Creole Red Beans and Rice with Andouille Sausage
February is a fantastic month for food. Sure, the weather can be unbearably cold and frustrating, but we've got so many celebratory occasions that call for making deliciously comforting dishes. All month long, we can celebrate Black History Month by making and eating flavorful soul food recipes. Then, it's time to celebrate Mardi Gras season, most notably in New Orleans, the home of some of the most iconic Mardi Gras celebrations in history. So there is no better time than the present to get better acquainted with the 49 best Creole recipes that deliciously bring together the traditions of both Black History Month and Mardi Gras.
Where Is Creole Food From?
But what is Creole food? Creole food originated in Louisiana and blends food traditions from African, European and Native cultures. It combines bold, spicy and tangy flavors with rich sauces, smoky meats and signature ingredients to create a cuisine all its own. Creole cuisine is full of delicious takes on seafood, pork, rice, soups and decadent desserts.
What Kind of Seasoning Does Creole Food Use?
Contrary to popular belief, not all Creole food is spicy. It is, however, very well-seasoned with big and bold flavors, starting with the "holy trinity": bell peppers, onions and celery together form the base for many traditional Creole dishes. Other common Creole seasonings include cayenne pepper, black pepper, bay leaf, oregano and garlic. Another signature characteristic of Creole and Cajun cuisine is the roux: a combination of fat and flour that came from French cuisine and is cooked until brown as the base of many Cajun and Creole dishes.
Related: 45 Best Cajun Recipes
What Are 5 Examples of Creole Cooking?
Jambalaya: also called "red jambalaya," Creole jambalaya often contains meat, seafood, tomatoes and vegetables cooked in seasoned rice. The origins of jambalaya are traced back to Spanish paella as well as to West African jollof rice.
Gumbo: an iconic Creole and Cajun soup usually made with seafood, meat, and Andouille sausage. Gumbo is made with a medium or dark roux and is often thickened with filé or okra.
Crawfish étouffée: a rich, flavorful stew made of a light roux, crawfish, vegetables and seasonings. Étouffée can also be made with shrimp.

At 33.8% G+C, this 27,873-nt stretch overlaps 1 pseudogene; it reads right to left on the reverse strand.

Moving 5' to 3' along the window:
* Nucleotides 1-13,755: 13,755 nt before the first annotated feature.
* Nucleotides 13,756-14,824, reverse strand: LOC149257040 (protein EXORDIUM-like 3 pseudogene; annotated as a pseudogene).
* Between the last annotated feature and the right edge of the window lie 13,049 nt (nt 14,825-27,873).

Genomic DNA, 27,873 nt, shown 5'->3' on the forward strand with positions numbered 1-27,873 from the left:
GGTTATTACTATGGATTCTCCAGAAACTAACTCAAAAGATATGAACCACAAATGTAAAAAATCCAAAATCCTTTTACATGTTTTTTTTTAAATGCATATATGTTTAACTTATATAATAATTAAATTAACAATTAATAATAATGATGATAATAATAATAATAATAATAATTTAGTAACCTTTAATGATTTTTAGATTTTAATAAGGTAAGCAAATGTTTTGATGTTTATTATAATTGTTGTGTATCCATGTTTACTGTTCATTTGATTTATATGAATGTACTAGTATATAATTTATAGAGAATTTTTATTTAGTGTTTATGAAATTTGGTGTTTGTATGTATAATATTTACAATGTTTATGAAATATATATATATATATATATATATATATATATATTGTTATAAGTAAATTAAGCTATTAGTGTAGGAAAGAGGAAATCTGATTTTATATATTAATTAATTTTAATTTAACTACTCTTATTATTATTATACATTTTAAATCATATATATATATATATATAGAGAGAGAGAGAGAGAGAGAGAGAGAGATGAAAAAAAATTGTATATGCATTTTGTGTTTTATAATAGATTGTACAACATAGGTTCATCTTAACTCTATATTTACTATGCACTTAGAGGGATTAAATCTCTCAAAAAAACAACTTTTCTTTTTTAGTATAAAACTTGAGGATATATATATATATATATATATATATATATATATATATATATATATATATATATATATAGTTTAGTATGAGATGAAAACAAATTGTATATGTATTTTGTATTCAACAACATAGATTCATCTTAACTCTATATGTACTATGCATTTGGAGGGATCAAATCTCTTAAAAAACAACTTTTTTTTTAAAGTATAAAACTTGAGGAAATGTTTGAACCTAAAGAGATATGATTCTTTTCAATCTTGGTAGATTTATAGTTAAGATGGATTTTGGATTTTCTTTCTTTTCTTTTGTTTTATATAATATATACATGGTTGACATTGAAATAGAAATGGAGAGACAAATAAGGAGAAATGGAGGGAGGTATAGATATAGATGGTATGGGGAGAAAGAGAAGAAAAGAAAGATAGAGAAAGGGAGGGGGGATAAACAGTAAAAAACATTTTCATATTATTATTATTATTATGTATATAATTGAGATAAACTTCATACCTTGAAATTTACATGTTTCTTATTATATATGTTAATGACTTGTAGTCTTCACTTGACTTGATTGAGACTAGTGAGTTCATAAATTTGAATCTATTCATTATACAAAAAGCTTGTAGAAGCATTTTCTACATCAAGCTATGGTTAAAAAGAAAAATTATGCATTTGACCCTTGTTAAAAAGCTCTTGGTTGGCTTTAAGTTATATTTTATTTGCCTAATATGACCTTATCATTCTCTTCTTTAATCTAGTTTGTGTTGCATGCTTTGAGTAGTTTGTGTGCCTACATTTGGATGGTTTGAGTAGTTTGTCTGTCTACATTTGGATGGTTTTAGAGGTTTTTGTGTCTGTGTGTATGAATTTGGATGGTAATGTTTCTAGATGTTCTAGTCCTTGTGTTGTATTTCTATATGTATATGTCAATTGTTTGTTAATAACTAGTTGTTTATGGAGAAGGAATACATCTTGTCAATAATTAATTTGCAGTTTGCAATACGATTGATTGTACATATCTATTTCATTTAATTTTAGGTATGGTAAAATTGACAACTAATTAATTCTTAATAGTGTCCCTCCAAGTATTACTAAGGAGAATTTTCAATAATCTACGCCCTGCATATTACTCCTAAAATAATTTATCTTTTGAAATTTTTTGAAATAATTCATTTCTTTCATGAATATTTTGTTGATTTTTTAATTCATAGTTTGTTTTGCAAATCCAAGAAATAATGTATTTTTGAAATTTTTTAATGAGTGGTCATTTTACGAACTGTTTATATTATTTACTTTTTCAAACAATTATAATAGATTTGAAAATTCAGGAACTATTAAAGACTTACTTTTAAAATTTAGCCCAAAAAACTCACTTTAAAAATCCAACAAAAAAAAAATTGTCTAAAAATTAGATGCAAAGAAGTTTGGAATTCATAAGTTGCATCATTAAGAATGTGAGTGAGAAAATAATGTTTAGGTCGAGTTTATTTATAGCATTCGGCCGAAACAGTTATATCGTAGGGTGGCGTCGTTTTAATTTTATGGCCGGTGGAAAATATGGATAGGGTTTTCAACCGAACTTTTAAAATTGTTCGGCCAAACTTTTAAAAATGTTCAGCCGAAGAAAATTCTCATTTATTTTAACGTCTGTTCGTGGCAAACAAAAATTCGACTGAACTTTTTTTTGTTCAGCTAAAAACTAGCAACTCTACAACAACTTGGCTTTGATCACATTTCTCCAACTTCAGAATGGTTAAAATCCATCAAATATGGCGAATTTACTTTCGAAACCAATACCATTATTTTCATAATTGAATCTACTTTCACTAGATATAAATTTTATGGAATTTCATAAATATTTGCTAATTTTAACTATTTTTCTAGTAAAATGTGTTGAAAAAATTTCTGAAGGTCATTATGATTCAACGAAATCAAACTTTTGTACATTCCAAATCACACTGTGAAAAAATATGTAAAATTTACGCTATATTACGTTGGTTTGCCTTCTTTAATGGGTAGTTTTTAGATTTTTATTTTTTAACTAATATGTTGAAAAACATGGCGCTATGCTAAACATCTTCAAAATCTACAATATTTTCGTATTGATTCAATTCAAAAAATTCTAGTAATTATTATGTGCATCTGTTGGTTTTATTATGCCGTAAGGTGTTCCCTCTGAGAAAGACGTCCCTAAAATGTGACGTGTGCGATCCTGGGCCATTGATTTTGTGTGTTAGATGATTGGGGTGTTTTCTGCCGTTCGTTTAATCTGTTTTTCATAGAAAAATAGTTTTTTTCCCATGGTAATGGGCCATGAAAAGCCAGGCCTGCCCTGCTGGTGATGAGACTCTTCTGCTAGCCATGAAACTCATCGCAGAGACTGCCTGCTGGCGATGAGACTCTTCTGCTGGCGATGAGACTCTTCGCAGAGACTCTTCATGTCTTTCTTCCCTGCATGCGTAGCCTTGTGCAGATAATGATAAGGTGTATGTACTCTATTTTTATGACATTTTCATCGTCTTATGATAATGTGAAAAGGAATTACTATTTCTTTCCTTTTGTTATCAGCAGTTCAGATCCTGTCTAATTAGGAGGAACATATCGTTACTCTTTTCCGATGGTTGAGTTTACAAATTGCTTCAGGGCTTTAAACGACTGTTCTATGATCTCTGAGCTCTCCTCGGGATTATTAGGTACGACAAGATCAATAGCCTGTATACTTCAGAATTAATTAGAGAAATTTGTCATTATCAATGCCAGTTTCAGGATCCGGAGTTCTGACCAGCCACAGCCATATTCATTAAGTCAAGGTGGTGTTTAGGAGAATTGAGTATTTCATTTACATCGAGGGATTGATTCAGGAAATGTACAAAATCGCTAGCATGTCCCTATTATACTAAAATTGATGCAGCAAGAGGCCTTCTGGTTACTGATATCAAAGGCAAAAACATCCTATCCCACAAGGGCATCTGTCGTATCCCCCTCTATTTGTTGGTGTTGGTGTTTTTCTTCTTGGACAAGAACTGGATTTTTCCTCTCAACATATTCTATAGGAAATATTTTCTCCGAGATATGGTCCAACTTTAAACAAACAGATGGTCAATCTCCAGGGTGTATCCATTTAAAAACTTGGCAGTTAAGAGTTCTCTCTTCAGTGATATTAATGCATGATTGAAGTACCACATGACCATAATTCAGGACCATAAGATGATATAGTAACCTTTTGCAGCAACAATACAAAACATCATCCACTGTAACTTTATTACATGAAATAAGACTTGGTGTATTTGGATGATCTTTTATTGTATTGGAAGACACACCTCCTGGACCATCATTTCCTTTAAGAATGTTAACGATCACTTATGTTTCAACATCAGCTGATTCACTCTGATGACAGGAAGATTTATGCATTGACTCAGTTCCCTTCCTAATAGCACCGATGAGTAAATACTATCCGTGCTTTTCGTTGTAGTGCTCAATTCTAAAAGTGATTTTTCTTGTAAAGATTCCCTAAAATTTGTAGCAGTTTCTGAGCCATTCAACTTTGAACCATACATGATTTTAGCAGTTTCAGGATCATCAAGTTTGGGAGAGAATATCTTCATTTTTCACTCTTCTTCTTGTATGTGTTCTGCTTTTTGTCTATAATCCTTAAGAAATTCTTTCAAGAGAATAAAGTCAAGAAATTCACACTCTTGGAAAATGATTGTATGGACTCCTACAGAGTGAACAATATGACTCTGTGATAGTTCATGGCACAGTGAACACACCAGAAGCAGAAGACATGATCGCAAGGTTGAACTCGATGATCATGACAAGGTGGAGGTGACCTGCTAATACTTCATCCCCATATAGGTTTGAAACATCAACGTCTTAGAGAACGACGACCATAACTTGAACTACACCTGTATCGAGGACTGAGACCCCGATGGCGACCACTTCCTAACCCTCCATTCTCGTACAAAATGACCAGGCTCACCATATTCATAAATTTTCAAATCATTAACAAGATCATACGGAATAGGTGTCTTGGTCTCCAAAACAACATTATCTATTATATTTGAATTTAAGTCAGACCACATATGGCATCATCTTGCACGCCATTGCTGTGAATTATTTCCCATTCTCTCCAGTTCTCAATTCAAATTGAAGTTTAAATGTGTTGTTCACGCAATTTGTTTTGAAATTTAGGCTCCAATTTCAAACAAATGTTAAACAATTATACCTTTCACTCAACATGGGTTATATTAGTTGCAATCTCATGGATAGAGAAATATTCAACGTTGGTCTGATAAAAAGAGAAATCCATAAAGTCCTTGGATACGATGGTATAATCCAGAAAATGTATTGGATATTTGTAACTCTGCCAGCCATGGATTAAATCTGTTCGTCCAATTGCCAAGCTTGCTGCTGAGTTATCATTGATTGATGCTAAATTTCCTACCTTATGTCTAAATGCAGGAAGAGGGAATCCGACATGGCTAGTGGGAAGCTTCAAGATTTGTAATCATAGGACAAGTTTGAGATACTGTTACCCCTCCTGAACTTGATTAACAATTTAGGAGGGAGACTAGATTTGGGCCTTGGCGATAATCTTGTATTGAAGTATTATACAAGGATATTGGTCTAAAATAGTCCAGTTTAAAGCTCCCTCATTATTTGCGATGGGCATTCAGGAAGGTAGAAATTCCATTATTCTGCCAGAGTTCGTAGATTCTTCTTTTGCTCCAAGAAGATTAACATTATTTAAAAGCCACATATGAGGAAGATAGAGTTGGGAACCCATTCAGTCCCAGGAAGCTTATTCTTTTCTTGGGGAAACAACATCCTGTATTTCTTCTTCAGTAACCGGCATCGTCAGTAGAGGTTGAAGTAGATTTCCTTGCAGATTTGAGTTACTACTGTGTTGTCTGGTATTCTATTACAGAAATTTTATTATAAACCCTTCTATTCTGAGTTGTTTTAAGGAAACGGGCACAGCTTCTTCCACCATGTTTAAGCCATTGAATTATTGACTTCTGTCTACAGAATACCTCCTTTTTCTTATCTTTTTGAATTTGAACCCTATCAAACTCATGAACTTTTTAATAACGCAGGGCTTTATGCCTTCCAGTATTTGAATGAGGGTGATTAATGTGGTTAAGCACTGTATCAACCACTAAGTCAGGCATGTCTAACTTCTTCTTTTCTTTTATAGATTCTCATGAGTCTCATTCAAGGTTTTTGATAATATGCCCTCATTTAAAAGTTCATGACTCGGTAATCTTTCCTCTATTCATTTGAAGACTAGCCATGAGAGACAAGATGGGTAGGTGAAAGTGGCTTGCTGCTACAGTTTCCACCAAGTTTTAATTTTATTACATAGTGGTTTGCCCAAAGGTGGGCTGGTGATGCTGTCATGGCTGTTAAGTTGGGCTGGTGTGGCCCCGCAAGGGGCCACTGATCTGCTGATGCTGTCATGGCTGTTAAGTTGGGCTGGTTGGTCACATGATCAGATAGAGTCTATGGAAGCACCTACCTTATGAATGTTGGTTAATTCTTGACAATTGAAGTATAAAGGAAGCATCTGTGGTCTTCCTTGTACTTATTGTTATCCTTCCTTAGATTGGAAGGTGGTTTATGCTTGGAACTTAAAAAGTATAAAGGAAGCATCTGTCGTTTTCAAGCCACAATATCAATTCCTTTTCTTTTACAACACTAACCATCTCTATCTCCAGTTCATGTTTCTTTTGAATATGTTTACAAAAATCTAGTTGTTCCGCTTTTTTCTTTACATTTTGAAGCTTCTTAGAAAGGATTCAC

Red beans and rice: originating in Haitian cuisine, red beans and rice is a slow-cooked stew of red beans, vegetables and smoked pork and/or sausage, served over white rice. Red beans and rice was traditionally made on Mondays with leftover pork since ham was traditionally served on Sundays and Mondays were for washing clothes.
Related: 17 Classic New Orleanian Mardi Gras Food Recipes
What's the Difference Between Cajun and Creole Food?
Creole food and Cajun food influence each other greatly and share many similarities, but they are not interchangeable. Cajun food originated with the Acadian people, French settlers who were exiled from Canada to Louisiana in the 1700s and settled in the rural areas of Louisiana. Cajun food, therefore, was traditionally limited in its ingredients and focused more on meat-based, generously-seasoned dishes.
Creole food, on the other hand, comes from the blend of African, European and Native cultures that developed in New Orleans. These influences are clear in the prominence in Creole food of tomatoes (Spanish influence), rémoulade sauce (French influence), filé powder (Native influence), and okra (West African influence). Creole food also often reflects the wider variety of ingredients that were available in the city, which is why a Creole roux is sometimes made with butter instead of oil.
Either way, the two cuisines overlap and influence each other a great deal, which is why this collection of amazing recipes contains influences from both!